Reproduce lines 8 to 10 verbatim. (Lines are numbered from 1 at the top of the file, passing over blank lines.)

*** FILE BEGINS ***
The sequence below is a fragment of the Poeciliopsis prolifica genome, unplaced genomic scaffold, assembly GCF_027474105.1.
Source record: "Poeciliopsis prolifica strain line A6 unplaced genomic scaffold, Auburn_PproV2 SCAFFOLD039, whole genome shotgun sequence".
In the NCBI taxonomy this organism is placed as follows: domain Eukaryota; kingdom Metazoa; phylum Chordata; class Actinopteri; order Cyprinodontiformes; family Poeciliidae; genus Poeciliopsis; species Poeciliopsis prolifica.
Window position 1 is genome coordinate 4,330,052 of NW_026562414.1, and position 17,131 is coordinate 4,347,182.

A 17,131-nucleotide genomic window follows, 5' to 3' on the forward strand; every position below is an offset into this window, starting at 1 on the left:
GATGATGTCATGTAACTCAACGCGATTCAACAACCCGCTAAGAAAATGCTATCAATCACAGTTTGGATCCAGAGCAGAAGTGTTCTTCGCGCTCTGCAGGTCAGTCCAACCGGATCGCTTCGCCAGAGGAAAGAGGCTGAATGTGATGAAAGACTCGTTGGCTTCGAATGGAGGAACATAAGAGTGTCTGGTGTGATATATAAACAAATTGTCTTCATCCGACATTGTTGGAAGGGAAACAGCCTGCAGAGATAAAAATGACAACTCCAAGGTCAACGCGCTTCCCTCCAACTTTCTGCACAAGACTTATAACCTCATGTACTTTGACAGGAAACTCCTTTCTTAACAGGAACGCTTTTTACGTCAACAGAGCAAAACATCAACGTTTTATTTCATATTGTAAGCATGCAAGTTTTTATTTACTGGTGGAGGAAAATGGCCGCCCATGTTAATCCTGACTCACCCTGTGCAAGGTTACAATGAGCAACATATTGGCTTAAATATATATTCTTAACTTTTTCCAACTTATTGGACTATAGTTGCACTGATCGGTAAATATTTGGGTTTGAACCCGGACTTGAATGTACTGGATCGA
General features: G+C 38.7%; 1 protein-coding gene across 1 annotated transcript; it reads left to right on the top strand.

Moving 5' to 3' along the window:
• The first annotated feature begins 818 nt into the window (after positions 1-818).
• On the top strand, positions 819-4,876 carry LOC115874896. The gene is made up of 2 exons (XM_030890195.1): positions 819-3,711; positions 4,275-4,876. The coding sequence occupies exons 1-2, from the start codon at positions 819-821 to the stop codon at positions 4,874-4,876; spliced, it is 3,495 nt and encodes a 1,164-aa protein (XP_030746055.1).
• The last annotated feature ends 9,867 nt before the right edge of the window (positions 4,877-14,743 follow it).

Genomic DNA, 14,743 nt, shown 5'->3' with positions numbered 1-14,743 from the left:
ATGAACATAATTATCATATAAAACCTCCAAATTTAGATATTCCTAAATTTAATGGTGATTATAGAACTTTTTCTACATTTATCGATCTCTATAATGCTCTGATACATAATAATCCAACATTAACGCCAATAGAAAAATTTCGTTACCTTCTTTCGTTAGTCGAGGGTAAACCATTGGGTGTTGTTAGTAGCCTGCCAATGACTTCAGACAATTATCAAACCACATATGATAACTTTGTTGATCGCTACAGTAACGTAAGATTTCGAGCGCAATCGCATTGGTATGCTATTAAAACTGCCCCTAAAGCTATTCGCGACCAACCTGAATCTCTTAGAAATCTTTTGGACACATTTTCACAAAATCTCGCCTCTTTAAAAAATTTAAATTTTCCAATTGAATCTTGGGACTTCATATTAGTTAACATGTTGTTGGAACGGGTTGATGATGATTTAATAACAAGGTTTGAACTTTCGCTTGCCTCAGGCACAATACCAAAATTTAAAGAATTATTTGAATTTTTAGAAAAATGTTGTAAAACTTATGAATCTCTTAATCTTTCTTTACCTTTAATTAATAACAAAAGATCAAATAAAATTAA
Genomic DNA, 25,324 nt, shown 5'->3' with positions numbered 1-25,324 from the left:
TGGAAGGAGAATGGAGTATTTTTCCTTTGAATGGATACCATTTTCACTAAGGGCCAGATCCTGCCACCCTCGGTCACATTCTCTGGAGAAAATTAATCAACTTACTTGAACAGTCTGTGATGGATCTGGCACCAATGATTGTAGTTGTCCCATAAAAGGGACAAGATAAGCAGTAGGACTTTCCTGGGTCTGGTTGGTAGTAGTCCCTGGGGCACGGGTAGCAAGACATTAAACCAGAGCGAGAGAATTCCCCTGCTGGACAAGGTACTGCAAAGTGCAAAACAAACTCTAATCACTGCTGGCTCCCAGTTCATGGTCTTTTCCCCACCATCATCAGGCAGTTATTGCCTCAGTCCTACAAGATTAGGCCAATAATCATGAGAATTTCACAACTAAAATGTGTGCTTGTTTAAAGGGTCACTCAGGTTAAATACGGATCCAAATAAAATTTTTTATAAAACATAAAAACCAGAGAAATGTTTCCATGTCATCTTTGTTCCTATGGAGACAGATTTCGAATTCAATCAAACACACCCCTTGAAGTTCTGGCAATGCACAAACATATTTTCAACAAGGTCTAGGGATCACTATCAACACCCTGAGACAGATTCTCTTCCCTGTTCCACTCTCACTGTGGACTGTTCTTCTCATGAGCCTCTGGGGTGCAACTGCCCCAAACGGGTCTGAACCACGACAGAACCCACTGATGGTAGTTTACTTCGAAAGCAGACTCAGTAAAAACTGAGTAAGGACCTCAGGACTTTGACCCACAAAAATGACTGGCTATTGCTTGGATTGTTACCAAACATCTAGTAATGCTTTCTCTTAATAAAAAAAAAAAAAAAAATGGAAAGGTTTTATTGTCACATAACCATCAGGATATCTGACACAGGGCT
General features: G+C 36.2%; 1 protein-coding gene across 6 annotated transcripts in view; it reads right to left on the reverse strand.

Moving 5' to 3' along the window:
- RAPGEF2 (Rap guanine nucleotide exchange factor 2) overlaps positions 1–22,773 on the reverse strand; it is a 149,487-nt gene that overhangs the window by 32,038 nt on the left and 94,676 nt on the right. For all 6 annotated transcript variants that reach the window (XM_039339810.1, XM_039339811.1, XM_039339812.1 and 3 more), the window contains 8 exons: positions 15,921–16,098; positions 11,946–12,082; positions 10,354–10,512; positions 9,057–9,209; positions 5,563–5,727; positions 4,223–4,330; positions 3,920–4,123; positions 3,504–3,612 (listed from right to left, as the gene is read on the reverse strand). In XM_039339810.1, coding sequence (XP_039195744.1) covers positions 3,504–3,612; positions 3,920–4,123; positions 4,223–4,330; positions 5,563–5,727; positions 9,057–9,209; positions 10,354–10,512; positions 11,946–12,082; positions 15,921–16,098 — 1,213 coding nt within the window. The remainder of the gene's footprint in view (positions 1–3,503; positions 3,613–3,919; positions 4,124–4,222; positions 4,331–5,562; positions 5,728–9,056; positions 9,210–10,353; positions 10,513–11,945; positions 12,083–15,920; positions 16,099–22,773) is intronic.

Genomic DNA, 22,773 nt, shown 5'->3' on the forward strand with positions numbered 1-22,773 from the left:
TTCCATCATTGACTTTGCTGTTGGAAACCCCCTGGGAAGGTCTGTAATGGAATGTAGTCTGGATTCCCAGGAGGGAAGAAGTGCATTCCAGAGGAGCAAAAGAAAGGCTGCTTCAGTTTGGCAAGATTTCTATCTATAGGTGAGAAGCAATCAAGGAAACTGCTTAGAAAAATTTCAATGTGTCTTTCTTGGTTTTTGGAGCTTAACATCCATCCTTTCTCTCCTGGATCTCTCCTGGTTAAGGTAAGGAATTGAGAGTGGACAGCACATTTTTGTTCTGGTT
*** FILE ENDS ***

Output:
Moving 5' to 3' along the window:
• The first annotated feature begins 818 nt into the window (after positions 1-818).
• On the top strand, positions 819-4,876 carry LOC115874896. The gene is made up of 2 exons (XM_030890195.1): positions 819-3,711; positions 4,275-4,876. The coding sequence occupies exons 1-2, from the start codon at positions 819-821 to the stop codon at positions 4,874-4,876; spliced, it is 3,495 nt and encodes a 1,164-aa protein (XP_030746055.1).